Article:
“We’ve only got a few minutes to get to the top,” he said, foot poised on the first step. There was something happy but determined about this pose. In the years after he was gone, this was how I liked to remember him: young, capable, solid.

The ladder rattled with each step we took, paint peeling off, looping toward the ground like feathers. I swallowed my questions, focusing all my thoughts on the next rung, the tread of Dane’s boots, the melting snow, a wedged pebble. 

Twelve stories later, Dane helped me fit my feet into the narrow groove of the catwalk. Aircraft warning lights strobed the side of Dane’s face as we reeled our breath back into our aching lungs. He reached for my shoulder and I flinched at his image; he looked like one of those horror movie villains pulling their victim toward a flashing blade. He caught me as I wobbled. 

“Jesus, Seth. Let’s keep the tragedy to a minimum, yeah?” 

“How much time’s left?” I gripped the railing, the cold biting into my uncovered palms, but I refused to let go. The town below was lit in uneven strands of light, most of it submerged in darkness. Like most events during those years, the view wasn’t as impressive as I’d hoped, and regret was seeping in. The thought of climbing down the ladder backwards was worse than the cold.  

“Thirty seconds, “he said. “Fucking town is depressing. I don’t know if I can live here another minute.”

We didn’t hold hands or count down. I thought maybe we’d pray, but we huddled together, the sounds of semis air-braking at the stoplight just outside the town line. The Casio faithfully ticked down the seconds until the digits changed to 12:00. 

I rubbed my eyes, but the lights below didn’t even flicker. I stomped my feet, trying to get some warmth back into my toes. The catwalk shook, seemed to come alive, threatening to throw us from its back. A car alarm went off near the bar.

“He couldn’t even get this right?” Dane grabbed me by the shoulders, that red light pulsing across his eye, his breath snorting out like a bull’s. 

“Well, it’s a miracle, of course,” I said, already apologizing to God, asking for safe travels down the ladder.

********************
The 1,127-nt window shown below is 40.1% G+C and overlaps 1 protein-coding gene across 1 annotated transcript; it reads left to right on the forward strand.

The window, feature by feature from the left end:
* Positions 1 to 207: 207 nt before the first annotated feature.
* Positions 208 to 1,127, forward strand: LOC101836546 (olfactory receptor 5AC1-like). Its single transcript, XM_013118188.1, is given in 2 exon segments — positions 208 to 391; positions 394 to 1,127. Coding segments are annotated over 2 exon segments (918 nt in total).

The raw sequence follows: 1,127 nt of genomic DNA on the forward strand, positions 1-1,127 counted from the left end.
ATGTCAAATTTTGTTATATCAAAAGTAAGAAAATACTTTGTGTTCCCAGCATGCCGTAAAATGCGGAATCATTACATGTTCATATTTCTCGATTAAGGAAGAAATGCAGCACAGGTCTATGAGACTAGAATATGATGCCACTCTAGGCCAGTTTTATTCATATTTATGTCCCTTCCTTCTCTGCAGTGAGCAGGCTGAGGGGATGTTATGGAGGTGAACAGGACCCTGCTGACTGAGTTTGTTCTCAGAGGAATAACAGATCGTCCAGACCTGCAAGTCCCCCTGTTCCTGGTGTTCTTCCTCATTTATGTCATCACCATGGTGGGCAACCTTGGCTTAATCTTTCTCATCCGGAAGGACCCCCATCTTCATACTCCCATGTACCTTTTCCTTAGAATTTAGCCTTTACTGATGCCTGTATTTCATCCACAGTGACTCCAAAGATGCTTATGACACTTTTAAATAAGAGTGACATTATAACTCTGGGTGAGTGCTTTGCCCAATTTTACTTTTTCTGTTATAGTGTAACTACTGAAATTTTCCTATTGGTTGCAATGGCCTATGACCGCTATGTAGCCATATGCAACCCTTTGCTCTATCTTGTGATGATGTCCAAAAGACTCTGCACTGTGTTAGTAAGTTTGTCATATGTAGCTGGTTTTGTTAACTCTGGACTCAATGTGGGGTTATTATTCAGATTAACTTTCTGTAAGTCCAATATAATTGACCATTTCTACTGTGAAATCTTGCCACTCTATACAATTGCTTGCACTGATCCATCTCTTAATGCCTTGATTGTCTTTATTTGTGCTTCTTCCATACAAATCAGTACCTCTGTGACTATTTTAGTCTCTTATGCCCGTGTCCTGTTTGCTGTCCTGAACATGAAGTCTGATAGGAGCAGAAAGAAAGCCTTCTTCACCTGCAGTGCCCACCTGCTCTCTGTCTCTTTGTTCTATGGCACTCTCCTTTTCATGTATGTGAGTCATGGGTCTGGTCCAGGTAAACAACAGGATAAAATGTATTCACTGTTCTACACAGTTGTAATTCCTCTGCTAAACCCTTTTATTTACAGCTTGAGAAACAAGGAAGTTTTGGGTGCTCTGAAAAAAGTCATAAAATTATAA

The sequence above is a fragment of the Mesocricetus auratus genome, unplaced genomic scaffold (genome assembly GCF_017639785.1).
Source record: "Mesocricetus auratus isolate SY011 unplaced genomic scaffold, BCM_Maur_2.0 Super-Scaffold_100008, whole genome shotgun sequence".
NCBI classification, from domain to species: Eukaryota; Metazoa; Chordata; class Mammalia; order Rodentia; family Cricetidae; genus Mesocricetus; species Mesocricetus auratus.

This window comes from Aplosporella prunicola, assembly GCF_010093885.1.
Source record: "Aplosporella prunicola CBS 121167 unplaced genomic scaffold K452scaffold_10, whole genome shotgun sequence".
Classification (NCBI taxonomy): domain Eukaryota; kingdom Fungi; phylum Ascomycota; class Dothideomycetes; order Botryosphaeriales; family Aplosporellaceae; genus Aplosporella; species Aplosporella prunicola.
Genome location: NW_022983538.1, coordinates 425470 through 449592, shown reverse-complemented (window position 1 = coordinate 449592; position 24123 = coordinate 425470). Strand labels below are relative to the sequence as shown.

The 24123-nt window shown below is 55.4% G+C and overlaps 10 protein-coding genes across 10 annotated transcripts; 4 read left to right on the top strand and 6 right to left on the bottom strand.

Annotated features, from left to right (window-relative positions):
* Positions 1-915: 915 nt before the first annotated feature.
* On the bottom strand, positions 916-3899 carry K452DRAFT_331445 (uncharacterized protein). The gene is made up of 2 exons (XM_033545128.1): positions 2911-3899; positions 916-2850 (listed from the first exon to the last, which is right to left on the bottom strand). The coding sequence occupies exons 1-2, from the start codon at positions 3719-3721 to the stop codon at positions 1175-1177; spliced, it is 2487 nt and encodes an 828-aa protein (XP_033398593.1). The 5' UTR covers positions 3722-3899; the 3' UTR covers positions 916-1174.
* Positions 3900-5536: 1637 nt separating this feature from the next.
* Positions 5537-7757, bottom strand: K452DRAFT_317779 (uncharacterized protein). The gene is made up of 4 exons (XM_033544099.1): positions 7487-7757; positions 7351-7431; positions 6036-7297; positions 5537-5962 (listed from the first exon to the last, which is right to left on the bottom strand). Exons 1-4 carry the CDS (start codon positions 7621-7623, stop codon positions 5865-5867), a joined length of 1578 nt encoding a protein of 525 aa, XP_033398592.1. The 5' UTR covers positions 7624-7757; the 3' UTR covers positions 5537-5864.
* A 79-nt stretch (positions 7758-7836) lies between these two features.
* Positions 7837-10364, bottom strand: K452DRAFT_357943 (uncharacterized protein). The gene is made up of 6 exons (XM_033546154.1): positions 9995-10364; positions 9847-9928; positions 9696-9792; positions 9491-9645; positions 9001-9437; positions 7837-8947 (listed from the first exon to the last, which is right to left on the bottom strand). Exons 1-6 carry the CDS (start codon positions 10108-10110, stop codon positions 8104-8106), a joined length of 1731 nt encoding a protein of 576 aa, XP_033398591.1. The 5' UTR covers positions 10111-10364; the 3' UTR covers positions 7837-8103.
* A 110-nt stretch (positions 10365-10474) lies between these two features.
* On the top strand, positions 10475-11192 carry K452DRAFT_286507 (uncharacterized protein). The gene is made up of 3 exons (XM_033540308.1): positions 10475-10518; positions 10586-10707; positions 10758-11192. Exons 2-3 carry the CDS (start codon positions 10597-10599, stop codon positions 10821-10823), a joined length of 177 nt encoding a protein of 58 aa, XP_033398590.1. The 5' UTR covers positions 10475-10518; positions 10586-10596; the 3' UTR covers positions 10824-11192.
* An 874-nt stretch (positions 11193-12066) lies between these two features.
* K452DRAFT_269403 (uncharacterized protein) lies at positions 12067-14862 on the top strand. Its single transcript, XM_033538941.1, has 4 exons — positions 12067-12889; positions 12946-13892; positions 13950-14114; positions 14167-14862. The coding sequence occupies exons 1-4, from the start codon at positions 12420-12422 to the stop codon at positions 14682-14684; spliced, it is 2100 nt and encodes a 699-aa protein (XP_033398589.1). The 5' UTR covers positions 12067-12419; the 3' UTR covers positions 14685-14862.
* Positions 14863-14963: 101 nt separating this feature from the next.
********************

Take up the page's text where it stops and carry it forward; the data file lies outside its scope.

“A message from a false prophet, more like it. We’re all fools. Thinking it would just end.” 

“Hallelujah,” I shouted. I hoped it would reach Mom and Dad, ashamed I had doubted them.

In answer, the church bells started ringing. 

“Christ. You want a miracle? Tell me how we’re going to make it back to the tent before they get home?”

Before I could answer, Dane was already pounding down the ladder, begging me to hurry. My fingers were so cold they didn’t want to bend around the ladder steps. 

We ran back through town, Dane several yards ahead of me, my lungs constricting like a popped balloon. He cheered me on in a hushed voice, porch lights blurring. You’ll make a good soldier, I wanted to tell him. The last half-mile he held me up, guiding us not toward our driveway but back through the trailer court, around cracked driveways and flimsy-curtained windows to our backyard. The tent sat upright, darkened, but zipped against the cold. The driveway was empty, our parents still celebrating their miracle at the church. 

I stood hunched over, hands slipping from the knees of my jeans while Dane worked at the zipper of the tent. He got me inside, fitting the sleeping bag over my legs and chest. I shivered violently. Dane tucked himself into his own sleeping bag and waddled closer, almost tripping over my feet. Awkwardly, he lay on top of me, the kiss of the sleeping bag fabric swishing like the hiss of a sparkler thrown into a bucket of water. His weight was claustrophobic, like afternoons spent fighting. He always won. 

“Is this warmer?” Dane asked.

“Yes,” I stuttered.

“Those lights,” he said, his mouth close to my ear, a warm current in the middle of a lake. “They’re fucking constant. Steady, you know? Like me, Seth. I’m unwavering.”

I shifted, my hands caught against my hips, but Dane didn’t move. “They’ll kill you.”

“I heard him too. See how far his faith goes too, but you can’t believe it.”

“Hallelujah,” I said, lips so close to his cheek they could barely open.          

Tommy Dean lives in Indiana with his wife and two children. He is the author of a flash fiction chapbook entitled Special Like the People on TV from Redbird Chapbooks. He is the Editor at Fractured Lit. He has been previously published in the BULL Magazine, The MacGuffin, The Lascaux Review, New World Writing, Pithead Chapel, and New Flash Fiction Review. His story “You’ve Stopped” was chosen by Dan Chaon to be included in Best Microfiction 2019. It will also be included in Best Small Fictions 2019. Find him at @TommyDeanWriter on Twitter.